• Higher maintenance costs: Older homes may require more maintenance and repairs than new homes, which can add up over time. 
  • Outdated design and amenities: Older homes may have dated design elements and lack modern amenities, such as energy-efficient appliances and smart home technology.
  • Potential for hidden problems: Older homes may have concealed issues, such as outdated wiring or plumbing, that could require costly repairs.
  • Less energy-efficient: Older homes may not be as well-insulated or energy-efficient as new homes, which could result in higher utility bills.
  • Are they built on a basement or crawls space?: If so, see above in the new homes section! 

Checklist for buying older homes

  1. Is it only the apparently lower price tag appealing to you? If so, buy new or renovate.
  2. Do any of the renovations to the property have credible warranties? If not, assume it's a cover-up and bear in mind it will cost more to demolish shoddy workmanship and renovate than to just renovate.
  3. Do you value established neighborhoods and unique character? 
  4. Are you prepared for potentially higher maintenance costs and hidden problems?
  5. Are you willing to compromise on modern design and amenities?
  6. Are you willing to invest in green upgrades to improve energy efficiency?
  7. If it is built on a basement or crawlspace? If so, expect problems and you're unlikely to be disappointed.
  8. Are you prepared to do due diligence and pay for expert assistance to spot cover-ups and prevent future problems?
Are you confident enough t buy a fixer-upper and is it the best choice for a home?a
Are you confident enough to buy a fixer-upper and is it the best choice for a home?

Buying a fixer-upper – the pros and cons 

For the adventurous at heart, there's nothing quite like the excitement of turning a rundown house into a dream home - especially when you've spent hours on HGTV seeing all the beautifully renovated homes and success stories on tv about flipping them for a profit. But whoa... first-time property buyers especially - first of all, make sure you also watch all the DIY nightmare shows and - is buying a fixer-upper the right choice for you in terms of eco-friendliness? Let's examine the pros and cons.

Pros of buying a fixer-upper:

  • Bargain price: Fixer-uppers often carry a lower price tag than move-in-ready homes, which may mean a smaller down payment and lower monthly mortgage payments.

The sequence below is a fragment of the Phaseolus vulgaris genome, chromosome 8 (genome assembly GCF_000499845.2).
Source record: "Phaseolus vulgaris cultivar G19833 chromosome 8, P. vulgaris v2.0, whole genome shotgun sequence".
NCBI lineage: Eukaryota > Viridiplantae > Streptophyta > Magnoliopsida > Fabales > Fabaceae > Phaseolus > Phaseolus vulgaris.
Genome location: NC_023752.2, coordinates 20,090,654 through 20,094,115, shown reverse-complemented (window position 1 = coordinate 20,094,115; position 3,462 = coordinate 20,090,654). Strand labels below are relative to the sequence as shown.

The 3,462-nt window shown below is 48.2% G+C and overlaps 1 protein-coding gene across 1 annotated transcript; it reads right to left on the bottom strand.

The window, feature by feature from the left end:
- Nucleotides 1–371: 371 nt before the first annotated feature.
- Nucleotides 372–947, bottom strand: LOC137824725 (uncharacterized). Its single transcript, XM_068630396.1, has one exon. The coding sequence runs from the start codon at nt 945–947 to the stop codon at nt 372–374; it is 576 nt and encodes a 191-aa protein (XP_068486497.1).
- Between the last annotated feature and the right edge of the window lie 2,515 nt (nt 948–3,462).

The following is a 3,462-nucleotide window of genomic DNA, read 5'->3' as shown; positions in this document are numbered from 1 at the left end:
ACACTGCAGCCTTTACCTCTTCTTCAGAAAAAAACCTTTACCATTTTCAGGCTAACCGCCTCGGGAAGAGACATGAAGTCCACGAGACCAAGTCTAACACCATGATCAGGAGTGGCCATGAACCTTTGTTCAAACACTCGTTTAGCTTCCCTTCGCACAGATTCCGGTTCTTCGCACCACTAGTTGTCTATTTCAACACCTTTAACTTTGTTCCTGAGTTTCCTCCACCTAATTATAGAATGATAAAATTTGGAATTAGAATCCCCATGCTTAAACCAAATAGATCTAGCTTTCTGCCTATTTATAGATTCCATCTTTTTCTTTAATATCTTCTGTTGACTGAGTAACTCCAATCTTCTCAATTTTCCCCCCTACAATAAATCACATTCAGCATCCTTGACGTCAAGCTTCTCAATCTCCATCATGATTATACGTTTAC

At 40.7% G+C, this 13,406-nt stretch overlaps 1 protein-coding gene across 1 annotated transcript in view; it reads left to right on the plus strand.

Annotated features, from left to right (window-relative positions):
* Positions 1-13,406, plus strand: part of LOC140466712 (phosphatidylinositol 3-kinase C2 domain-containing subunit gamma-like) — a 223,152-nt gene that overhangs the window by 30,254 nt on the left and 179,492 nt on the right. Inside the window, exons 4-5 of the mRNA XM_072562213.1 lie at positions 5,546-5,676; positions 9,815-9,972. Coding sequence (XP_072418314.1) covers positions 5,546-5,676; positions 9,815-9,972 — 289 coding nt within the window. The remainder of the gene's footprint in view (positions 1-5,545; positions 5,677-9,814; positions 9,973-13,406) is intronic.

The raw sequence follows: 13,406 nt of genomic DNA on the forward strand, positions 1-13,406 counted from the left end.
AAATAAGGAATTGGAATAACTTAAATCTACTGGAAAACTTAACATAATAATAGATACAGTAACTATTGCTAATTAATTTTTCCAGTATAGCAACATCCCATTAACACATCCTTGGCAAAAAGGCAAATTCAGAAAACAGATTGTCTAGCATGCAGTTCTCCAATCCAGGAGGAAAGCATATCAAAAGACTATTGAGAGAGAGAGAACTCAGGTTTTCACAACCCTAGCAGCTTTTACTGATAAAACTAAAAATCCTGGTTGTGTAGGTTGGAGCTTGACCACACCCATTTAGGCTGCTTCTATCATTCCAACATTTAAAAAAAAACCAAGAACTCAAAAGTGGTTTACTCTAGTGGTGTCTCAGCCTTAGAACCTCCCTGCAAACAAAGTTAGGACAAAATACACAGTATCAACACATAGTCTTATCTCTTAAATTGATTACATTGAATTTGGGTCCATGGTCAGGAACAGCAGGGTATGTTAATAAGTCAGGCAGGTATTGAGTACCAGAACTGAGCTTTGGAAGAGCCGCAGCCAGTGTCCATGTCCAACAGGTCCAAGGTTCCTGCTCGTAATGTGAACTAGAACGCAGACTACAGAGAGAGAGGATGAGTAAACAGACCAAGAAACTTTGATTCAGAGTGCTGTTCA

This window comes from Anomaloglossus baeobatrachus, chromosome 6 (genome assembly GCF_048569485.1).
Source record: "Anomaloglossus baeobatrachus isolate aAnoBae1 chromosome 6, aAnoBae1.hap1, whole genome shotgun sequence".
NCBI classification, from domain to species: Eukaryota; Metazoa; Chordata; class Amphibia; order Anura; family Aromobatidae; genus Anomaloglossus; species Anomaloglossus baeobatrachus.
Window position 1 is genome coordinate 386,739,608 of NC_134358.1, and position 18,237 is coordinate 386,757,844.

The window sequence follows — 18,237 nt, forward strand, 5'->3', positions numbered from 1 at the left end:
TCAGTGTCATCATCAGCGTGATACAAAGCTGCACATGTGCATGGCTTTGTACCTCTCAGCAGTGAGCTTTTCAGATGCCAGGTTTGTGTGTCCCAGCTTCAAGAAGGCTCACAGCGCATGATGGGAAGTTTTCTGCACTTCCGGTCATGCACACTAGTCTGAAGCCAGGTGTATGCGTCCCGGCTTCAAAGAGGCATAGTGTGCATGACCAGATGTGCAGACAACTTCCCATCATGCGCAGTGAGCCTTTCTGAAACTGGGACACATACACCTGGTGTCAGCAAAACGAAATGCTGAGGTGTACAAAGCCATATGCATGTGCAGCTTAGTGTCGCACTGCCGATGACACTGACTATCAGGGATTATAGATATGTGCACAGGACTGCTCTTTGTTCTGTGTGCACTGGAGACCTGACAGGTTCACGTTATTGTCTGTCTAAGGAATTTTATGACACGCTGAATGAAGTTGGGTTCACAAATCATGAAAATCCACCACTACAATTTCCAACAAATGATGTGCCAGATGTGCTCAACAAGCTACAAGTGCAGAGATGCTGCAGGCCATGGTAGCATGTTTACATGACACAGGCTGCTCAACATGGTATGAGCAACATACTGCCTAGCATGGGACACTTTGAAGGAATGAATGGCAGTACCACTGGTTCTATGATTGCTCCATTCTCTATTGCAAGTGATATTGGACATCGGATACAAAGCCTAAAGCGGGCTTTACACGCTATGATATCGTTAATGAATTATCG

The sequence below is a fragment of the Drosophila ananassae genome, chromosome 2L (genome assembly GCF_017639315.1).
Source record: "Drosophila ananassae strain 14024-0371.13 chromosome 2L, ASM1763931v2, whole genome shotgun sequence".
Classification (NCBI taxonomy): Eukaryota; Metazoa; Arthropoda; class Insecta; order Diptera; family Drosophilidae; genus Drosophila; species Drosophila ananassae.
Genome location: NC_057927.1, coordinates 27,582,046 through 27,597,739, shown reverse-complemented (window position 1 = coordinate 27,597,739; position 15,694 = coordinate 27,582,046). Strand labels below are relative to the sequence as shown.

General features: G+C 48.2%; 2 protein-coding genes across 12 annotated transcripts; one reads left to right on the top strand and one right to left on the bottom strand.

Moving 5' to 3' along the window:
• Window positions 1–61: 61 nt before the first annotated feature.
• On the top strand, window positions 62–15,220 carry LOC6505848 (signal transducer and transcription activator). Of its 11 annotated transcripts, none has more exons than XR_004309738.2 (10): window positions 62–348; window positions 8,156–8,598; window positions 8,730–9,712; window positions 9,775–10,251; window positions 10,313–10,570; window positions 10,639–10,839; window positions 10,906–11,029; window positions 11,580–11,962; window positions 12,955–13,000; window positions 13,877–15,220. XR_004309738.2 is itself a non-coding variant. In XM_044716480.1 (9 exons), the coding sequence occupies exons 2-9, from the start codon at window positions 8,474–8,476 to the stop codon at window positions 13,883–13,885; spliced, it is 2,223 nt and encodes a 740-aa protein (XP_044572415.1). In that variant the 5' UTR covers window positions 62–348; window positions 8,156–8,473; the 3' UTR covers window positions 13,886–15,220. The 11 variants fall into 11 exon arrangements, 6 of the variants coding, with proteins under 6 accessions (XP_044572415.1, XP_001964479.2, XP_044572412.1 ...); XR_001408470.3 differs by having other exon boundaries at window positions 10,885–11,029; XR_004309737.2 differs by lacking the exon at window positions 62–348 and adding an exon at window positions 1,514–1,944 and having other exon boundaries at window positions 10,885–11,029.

• Opportunity for customization: Renovating a fixer-upper allows you to create a home that suits your tastes and needs while incorporating eco-friendly materials and features.
  • Potential for appreciation: With the right renovations, a fixer-upper can appreciate in value, potentially resulting in a significant return on investment.
  • Sense of accomplishment: There's a certain satisfaction in knowing that your hard work and vision transformed a once-neglected property into a beautiful, eco-friendly home.
  • Reduced environmental impact: Renovating an existing structure can help preserve resources and reduce waste associated with new construction.

Cons of buying a home to renovate:

  • Time and effort: Renovating a fixer-upper can be a time-consuming and labor-intensive process and I'm going to say it always takes much longer than you ever anticipate!
  • Unanticipated costs: Renovations often come with unexpected expenses, which can strain your budget.
  • Financing challenges: Some lenders may be hesitant to finance a fixer-upper or may require a higher down payment or interest rate.
  • Living in a construction zone: Depending on the extent of the renovations, you may need to live in a construction zone or find alternative housing during the renovation process.

Checklist for buying a fixer-upper:

  1. Are you willing to invest the time and effort required for a home renovation project?
  2. Do you have a realistic budget that accounts for potential unanticipated costs?
  3. Are you prepared to navigate potential financing challenges?